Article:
Shows B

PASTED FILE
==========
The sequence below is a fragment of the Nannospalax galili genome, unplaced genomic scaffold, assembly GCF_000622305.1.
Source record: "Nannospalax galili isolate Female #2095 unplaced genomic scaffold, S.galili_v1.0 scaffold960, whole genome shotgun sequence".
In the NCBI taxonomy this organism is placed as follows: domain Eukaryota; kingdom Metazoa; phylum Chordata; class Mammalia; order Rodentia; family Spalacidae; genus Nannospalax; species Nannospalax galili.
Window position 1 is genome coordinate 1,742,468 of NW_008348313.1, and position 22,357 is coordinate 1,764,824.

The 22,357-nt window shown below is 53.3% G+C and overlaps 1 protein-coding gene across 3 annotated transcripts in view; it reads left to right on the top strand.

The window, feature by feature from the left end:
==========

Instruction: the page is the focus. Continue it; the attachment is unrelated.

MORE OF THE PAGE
The Girl, feeling lonely, sings "Willow Weep for Me." The Man shakes his head and exits as The Lady re-enters in a large feathered hat and too much costume jewelry singing a raunchy song about the kind of man she needs. The Girl and The Woman enter from opposite sides and wing "When Your Lover Has Gone." The Lady joins them and they sing "Take It Right Back," proclaiming that they are done with low-down dirty dog men. ACT TWO The lights come up on each person as they begin to sing. They are alone in their individual areas. The singers have become more and more undone, drinking steadily and slowly over the course of the evening. The shine is beginning to wear off as they reveal their true situations. The Lady addresses the audience explaining that it's "Blues Time" - around three in the morning. The Girl's date never showed up, The Woman never had anyone to begin with, and the Lady is alone with her memories. The Lady says she needs to talk to the women in the audience and tells the men to either leave or cover their ears. The other Women back her up. The Man and the Women trade off as they talk about their worn down hearts. The Man wishes for a woman to love him the way he is. The Women lament over how untrustworthy men can be. As the Man starts to leave, The Woman comes downstage and focuses on him singing that she wants a "Rough and Ready Man" - one who isn't afraid to work. The Man shivers and exits as The Woman gets more and more carried away. The Girl, sitting at the table in her room is clearly a little drunk. She feels she's growing old and has to live while she can, teasing the men in the audience with the "Reckless Blues." The rest of the stage goes dark and The Lady is taking one last look at her scrapbook and sings the "Wasted Life Blues." She lies down on her bed as if she intends never to get up again. The Man enters and sings "Baby Doll," looking at The Lady. He turns to the audience and turns up the heat, then struts off cockily. The Woman sits alone at her vanity, staring into the mirror. The Lady and The Girl add their voices to hers. In the Finale, all four singers join in "I Gotta Right to Sing the Blues / Blue Blues." We are left with an emotional impression of what life was like in the late 1930's in Chicago - good music, hard lives, and dreams that stretch on long into the night. MUSICAL NUMBERS 1. Am I Blue? 2. Blues Blues 3. Blues In the Night 4. Copenhagen 5. Dirty No-Gooder Blues 6. Four Walls (and One Dirty Window) Blues 7. I Gotta Right To Sing the Blues 8. It Makes My Love Come Down 9. I've Got A Date With A Dream 10. Kitchen Man 11. Lover Man 12. New Orleans Hop-Scop Blues 13. Nobody Knows When You're Down and Out 14. Reckless Blues 15. Rough and Ready Man 16. Take It Right Back 17. Take Me For a Buggy Ride 18. These Foolish Things Remind Me Of You 19. Wasted Life Blues 20. When a Woman Loves a Man 21. Wild Women Don't Have The Blues 22. Willow Weep For Me CAST: 1 man, 3 women • The Girl with a Date - Energetic, bright, range of emotions but a hidden bitterness • The Lady from the Road - Warm, beautiful, African-American--she is the blues (Late 50's to early 60's) • The Man in the Saloon - Charming, slightly dangerous, an underappreciated singer • The Woman of the World - Stylish, seductive, a survivor fallen on harder times